Spring is coming early in 3/4 of national parks, according to a new study. Awesome? Not so much. As flowers bloom earlier every year, it’s disrupting the link between the wildflowers and the arrival of birds, bees, and butterflies that feed on and pollinate the flowers. In Shenandoah, an earlier spring is giving invasive plants a head start, and they’re displacing native wildflowers, leading to costly management issues.
Before the 1960s almost everything about living openly as a lesbian, gay, bisexual, or transgender (LGBT) person was illegal. New York City laws against homosexual activities were particularly harsh. The Stonewall Uprising on June 28, 1969 is a milestone in the quest for LGBT civil rights and provided momentum for a movement.
Vine Creek Ranch at Death Valley National Park. Steady drought and record summer heat make Death Valley a land of extremes. Towering peaks are frosted with winter snow. Rare rainstorms bring vast fields of wildflowers. Lush oases harbor tiny fish and refuge for wildlife and humans. Despite its morbid name, a great diversity of life survives in Death Valley.
Located 2,600 miles southwest of Hawaii, the National Park of American Samoa is the most remote unit of the National Park System and the U.S. National Park south of the Equator. The Park spreads across three islands, 9,500 acres of tropical rainforest, and 4,000 acres of ocean, including coral reefs. While remote, the islands of American Samoa, true to the meaning of the word Samoa (Islands of Sacred Earth), are welcoming and offer beautiful landscapes and centuries of culture and history.
Interior Announces Increased Water Supply Allocations in California
Office of the Secretary
Central Valley Water Supply Continues to Improve
Last edited 4/25/2016
WASHINGTON, D.C. —Secretary of the Interior Ken Salazar today announced that the Bureau of Reclamation's 2010 Central Valley Project Water Supply allocations have increased throughout the valley as a result of improved hydrologic conditions as they existed as of April 1, 2010 and as reflected in the California Department of Water Resources (DWR) April 2010 snow survey and runoff forecast.
“For the second consecutive month, we are accelerating our reporting of updated allocations, in an effort to get the best available information to our contractors as quickly as possible to aid in their planning decisions for the upcoming season,” stated Secretary of the Interior Ken Salazar.
Compared to the previous allocation and using a conservative forecast (generally referred to as the 90-percent exceedance forecast):
• The allocation for Municipal and Industrial (M&I) water service contractors north of the Delta, including American River and Contra Costa M&I contractors, is 100 percent—up from 75 percent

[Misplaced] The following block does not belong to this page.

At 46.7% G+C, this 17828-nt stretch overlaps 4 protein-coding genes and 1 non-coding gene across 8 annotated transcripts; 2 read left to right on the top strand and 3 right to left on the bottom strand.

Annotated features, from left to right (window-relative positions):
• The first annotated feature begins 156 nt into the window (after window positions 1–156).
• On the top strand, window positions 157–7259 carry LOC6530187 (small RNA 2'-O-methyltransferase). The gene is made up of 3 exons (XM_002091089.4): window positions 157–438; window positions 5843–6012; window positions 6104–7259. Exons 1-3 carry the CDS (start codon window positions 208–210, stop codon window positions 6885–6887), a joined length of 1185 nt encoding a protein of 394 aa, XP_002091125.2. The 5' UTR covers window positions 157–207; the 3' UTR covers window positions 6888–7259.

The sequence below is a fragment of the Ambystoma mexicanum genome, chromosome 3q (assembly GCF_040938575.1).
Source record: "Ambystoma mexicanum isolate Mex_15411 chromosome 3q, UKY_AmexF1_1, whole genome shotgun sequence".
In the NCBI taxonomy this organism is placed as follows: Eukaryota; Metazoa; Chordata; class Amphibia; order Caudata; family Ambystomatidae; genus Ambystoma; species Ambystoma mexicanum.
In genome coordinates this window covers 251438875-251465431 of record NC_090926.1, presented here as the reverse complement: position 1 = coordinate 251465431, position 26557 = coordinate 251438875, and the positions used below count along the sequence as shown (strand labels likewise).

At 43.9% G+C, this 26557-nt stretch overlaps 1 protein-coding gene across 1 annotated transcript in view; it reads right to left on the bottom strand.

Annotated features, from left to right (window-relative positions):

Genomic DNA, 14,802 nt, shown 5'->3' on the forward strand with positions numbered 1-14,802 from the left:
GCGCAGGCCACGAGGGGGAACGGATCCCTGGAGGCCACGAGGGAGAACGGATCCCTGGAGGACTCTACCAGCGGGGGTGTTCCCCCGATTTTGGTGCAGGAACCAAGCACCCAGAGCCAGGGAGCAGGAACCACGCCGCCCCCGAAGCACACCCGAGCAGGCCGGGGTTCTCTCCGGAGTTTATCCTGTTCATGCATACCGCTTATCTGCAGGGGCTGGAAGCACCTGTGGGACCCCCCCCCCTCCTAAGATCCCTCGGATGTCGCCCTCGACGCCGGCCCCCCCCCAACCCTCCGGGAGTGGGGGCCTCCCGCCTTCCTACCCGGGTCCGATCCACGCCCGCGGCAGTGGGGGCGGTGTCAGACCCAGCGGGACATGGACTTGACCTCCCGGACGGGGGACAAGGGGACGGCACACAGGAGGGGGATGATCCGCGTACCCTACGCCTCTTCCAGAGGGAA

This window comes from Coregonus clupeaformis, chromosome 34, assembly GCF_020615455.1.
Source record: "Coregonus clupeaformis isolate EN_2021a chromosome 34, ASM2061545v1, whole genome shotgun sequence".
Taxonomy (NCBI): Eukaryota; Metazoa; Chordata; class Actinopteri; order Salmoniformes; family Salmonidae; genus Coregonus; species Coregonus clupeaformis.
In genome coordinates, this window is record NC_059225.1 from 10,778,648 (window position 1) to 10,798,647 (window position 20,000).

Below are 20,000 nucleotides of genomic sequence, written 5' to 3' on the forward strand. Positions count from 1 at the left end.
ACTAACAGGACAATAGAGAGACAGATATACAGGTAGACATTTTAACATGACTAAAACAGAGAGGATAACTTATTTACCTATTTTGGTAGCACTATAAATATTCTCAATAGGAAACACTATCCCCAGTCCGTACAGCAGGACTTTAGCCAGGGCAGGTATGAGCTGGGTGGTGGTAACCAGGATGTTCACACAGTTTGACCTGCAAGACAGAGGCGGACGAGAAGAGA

• M&I water service contractors south of the Delta remain at 75 percent allocation.
• Agricultural water service contractors north of the Delta are allocated 100 percent—up from 50 percent.
• Agricultural water service contractors south of the Delta are allocated 30 percent—up from 25 percent.
• Friant Division agricultural water service contractors' allocation of Class 2 water supply increases to 15 percent—up from 10 percent; Class 1 allocation remains at 100 percent.
• Eastside Division agricultural contractors' (Stanislaus River) allocation remains at 100 percent of their contract quantities (155,000 acre-feet).
• The allocation for settlement contractors with claims to senior water rights along the Sacramento and San Joaquin Rivers remains at 100 percent of their contract quantities (approximately 2.4 million acre-feet).
• Wildlife refuges' allocation north and south of the Delta remains at 100 percent of their “Level 2” water (approximately 400,000 acre-feet).
“Serious water supply challenges still exist for South-of-Delta agricultural contractors in part as a result of 3 consecutive years of drought, early water year 2010 dry conditions, as well as operational constraints on the CVP to address water quality and fish species of concern,” said Secretary Salazar. “As I announced in March of this year, we are committed to efforts to secure an additional 8 to 10 percent supply for agricultural contractors south of the Delta. We are expecting that up to 150,000 to 200,000 acre-feet can be secured to help supplement the South-of-Delta supplies.” These amounts represent new supplies for 2010 not previously available to the west side of the San Joaquin Valley.
“It is through our strong partnerships that we can best address the Central Valley Project's water supply challenges – both short term and long term. We, along with agencies and stakeholders, are fully engaged in developing water supply solutions while at the same time honoring conservation requirements and contract responsibilities.” added Secretary Salazar. “Working closely with Governor Schwarzenegger, Senators Feinstein and Boxer, Congressmen Miller, Costa, Cardoza, Thompson, and Grace Napolitano and other members of the Congressional delegation, plus all stakeholders, the Department is fully engaged in establishing solutions for a sustainable water supply in California.”
Water supply updates will be made monthly or more often as necessary based on new information throughout the precipitation season. Additional information, including the allocation table, and water supply updates are posted on the Mid-Pacific Region's website at http://www.usbr.gov/mp/PA/water/.